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Student Perspectives
The Student Perspectives blog is a fresh and realistic snapshot of the life of veterinary medical and biomedical science students.
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Archive for tag: 3VM

Looking Back and Ahead

Looking Back and Ahead Wow! This semester has just flown by! It seems like I just started classes again, but, instead, I just completed my finals. In my last block for the semester, I took two electives, "Clinical Pathology" and "Emergency Medicine." Clinical pathology is understanding disease processes and how they commonly present themselves using diagnostic tests such as blood work or cytology. Knowing how often veterinarians in practice read bloodwork, I was excited to be able to practice those skills and increase my confidence level before my fourth year. Emergency medicine was great because it helped me create a plan for the worst outcome, in hopes of saving lives. Having a basic idea of what to do in emergency situations helps give you a framework and the confidence to face those challenging cases head on. I have really enjoyed my electives this semester because I love how clinically relevant they are and how much they are preparing me for not only fourth year, but when I am o... (Read More)

Terra, the 'Service Dog'

Terra, the 'Service Dog' Recently, I was able to bring my dog, Terra, to school! That is one of the perks of being a veterinary student—sometimes we get to all bring our pets to class. Mikaela and Terra We needed her for our orthopedics laboratory, in which we were learning to do a proper orthopedic exam and how to apply a splint. Nothing beats the real thing when it comes to practicing, and Terra was a willing patient (for a lot of treats). We started out by just watching her walk in a straight line from the front, back, and sides to see her gait and how she moves. This can help you identify if there is a lame leg and which one it could be. Then you do the same thing at a jog. After that, we do a standing exam and you feel over all the joints for anything that is out of the ordinary. It is important to feel both sides at the same time to compare the two sides. Following the standing exam, Terra got to lay down and we went through all the ranges of motion on each joint to make s... (Read More)

Finals, Coffee, and Bears—Oh my!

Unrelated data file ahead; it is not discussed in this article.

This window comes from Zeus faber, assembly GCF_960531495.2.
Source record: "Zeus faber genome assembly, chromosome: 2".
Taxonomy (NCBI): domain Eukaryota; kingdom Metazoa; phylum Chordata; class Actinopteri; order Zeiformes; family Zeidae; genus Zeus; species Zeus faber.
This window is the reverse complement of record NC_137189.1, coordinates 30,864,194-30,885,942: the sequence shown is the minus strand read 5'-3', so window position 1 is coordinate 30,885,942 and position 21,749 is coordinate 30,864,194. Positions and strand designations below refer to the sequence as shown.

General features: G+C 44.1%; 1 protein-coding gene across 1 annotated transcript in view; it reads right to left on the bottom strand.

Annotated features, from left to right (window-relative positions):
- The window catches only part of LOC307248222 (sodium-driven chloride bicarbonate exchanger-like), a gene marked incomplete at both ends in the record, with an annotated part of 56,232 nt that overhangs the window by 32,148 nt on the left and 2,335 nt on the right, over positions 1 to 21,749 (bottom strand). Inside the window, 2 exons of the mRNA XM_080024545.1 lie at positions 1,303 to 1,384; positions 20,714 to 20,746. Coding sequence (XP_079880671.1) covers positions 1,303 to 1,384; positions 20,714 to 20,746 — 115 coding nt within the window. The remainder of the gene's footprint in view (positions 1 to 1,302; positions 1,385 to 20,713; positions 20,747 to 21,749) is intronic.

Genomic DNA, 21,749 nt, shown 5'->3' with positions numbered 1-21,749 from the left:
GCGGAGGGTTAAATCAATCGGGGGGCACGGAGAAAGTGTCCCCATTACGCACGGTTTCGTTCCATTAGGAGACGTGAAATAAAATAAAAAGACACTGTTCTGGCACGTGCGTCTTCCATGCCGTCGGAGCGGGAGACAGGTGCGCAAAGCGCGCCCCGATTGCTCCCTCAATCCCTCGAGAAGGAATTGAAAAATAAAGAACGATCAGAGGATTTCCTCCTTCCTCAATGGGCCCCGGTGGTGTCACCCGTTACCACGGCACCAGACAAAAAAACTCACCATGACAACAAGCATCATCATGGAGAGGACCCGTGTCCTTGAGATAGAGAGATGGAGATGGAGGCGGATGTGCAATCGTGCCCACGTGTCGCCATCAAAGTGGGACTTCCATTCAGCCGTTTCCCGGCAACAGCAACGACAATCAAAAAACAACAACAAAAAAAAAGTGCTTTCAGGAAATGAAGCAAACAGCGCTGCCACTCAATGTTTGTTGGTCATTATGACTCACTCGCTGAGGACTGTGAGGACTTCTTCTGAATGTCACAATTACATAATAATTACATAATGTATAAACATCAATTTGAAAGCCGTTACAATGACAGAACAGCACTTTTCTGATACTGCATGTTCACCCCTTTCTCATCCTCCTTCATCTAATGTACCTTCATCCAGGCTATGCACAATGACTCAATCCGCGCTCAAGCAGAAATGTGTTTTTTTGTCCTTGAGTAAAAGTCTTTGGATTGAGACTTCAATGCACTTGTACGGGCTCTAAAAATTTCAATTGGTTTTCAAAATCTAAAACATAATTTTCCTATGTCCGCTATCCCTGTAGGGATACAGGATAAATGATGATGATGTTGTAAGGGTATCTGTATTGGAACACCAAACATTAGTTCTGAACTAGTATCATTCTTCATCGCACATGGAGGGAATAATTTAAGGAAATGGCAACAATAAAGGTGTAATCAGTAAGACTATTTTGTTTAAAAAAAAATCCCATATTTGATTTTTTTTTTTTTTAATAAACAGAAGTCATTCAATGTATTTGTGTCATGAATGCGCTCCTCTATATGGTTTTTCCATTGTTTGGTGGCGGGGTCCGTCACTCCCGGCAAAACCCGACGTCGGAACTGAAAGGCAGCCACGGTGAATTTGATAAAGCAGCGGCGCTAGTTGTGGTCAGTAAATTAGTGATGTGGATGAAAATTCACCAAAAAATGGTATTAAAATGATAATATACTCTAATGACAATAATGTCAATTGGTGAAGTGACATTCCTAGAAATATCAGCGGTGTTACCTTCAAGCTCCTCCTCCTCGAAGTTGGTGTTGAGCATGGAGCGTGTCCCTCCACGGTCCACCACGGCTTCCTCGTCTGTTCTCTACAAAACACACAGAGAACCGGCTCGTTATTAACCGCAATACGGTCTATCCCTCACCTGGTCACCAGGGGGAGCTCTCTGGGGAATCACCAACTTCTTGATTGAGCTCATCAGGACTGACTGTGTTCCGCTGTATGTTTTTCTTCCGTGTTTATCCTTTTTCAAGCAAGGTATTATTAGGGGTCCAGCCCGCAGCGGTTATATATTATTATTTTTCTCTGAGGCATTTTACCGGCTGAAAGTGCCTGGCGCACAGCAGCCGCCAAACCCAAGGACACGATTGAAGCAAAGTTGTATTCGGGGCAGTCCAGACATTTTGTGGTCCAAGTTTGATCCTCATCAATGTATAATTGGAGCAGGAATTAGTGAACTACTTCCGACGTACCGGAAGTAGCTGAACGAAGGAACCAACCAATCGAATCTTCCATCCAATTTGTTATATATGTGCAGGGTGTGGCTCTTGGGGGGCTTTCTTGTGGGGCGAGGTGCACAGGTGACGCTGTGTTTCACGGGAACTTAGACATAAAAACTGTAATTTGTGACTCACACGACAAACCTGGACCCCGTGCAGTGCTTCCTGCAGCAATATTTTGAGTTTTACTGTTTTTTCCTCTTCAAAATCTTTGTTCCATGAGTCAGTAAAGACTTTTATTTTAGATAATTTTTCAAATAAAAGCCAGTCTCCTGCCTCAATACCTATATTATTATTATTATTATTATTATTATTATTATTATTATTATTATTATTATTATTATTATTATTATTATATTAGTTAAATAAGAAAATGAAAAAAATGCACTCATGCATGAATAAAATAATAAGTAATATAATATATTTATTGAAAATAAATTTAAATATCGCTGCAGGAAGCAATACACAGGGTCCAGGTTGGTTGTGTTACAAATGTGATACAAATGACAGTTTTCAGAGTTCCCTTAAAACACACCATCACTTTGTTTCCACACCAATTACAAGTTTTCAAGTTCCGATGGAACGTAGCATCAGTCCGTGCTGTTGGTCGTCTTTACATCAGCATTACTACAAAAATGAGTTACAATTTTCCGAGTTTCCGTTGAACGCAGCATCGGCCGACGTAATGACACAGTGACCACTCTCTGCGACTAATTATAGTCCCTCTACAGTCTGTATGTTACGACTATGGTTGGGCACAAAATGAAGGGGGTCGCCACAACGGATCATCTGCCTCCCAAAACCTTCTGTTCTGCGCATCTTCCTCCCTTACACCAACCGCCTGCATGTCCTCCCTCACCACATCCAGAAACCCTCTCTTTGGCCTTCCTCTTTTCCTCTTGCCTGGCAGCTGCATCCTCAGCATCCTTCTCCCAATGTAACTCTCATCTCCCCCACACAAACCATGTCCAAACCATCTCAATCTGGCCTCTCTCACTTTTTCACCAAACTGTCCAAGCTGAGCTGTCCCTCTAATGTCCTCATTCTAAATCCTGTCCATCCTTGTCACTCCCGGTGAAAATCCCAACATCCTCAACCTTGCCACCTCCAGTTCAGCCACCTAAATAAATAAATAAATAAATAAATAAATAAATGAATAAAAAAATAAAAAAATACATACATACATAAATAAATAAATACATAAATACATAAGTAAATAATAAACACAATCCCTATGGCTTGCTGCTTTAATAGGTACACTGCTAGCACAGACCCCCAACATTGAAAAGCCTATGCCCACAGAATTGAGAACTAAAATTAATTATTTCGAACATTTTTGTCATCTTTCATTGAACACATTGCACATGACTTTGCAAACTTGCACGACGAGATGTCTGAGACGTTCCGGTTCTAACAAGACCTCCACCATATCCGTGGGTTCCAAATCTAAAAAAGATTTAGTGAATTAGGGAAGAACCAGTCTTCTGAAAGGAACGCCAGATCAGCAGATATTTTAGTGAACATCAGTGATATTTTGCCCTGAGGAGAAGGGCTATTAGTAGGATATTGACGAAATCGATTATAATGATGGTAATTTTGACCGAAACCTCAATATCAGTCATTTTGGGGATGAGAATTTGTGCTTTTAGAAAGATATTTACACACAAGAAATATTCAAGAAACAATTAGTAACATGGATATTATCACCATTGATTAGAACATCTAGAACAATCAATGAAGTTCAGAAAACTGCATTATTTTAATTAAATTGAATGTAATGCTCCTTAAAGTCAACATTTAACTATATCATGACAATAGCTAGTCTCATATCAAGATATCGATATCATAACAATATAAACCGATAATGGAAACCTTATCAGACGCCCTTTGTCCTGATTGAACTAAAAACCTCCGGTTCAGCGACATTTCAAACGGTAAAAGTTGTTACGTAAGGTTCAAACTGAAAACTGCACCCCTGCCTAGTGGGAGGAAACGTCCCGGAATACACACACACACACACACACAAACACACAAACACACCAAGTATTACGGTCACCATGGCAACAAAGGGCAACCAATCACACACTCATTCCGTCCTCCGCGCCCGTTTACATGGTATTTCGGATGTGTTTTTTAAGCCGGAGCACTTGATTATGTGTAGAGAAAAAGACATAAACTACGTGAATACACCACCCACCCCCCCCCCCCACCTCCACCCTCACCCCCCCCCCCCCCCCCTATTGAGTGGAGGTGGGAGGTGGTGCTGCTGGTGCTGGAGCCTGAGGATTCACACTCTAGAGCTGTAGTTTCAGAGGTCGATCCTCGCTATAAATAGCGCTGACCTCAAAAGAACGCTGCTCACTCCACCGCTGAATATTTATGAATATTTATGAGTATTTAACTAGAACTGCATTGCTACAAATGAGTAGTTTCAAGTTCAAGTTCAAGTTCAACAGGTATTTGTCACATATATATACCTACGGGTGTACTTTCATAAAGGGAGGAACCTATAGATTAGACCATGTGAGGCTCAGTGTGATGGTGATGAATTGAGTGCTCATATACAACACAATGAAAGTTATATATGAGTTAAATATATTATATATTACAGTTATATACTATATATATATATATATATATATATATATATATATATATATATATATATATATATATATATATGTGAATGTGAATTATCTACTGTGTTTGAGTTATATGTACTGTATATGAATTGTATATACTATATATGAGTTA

Finals, Coffee, and Bears—Oh my! Finals week is upon us! There is truly nothing like a finals week in veterinary school, where it seems you learn an entire semester in one night! There is so much to remember and never enough time, so you are forced to learn as much as you can, do your best, and still be satisfied with never knowing all of the information. Third-year vet students are lucky and only have three finals this year—but they are all worth a LOT of points, so they cannot be taken lightly. The first final exam is in "Large Animal Medicine," over 29 hours worth of lectures. No pressure, right?! Our second exam is in "Small Animal Medicine" and ranges from placing external fixators on bones to how to tell if a female dog is pregnant. Our third exam is over "Radiology," and since it is cumulative, we have to study things from all the way back in August. Finals week and veterinary students are like hibernating bears and winter. We stock up on food and supplies, wear our comfiest clothes, ... (Read More)

Looking Forward to my Last Break

Looking Forward to my Last Break This upcoming Christmas break will be my last as a student, as my peers and I will be entering clinics immediately after the conclusion of the third-year veterinary curriculum. I have been meticulously planning to get the most out of the four-week break, during which I will be spending two weeks doing a veterinary externship in Dallas and the remaining time traveling with family and friends. Externships offer students an exciting opportunity to spend two to six weeks under a direct doctor mentorship to apply the clinical skills obtained during the first three years of veterinary school and ease the transition from classroom to clinical practice. I am really looking forward to the externship experience, as I feel more confident interpreting blood work and other laboratory data than I have ever been. Needless to say, I am also very excited to travel! My advice to all future students is that you should use your free time to travel spontaneously... (Read More)

Learning through Labs

Learning through Labs After the gauntlet of the first two years of veterinary school, it really is nice to experience some of the perks of third year. We get to put a lot of what we learned our first two years of school into use, especially during our lab periods. Just this past week, our Small Animal Medicine class had us practicing a procedure called a pericardiocentesis, a procedure that involves inserting a needle through the body wall and into the pericardium, the sac that surrounds the heart, so that the fluid can be drained. This may be necessary in certain patients to remove excess fluid to make them feel better and also so that the fluid can be tested to determine what may be causing the patient’s problem. My class was able to practice this on some pretty cool models that simulate how it will feel to perform the procedure in a live patient one day. We previously had several large-animal labs. My favorite was the ophthalmology lab, which gave us practice in ... (Read More)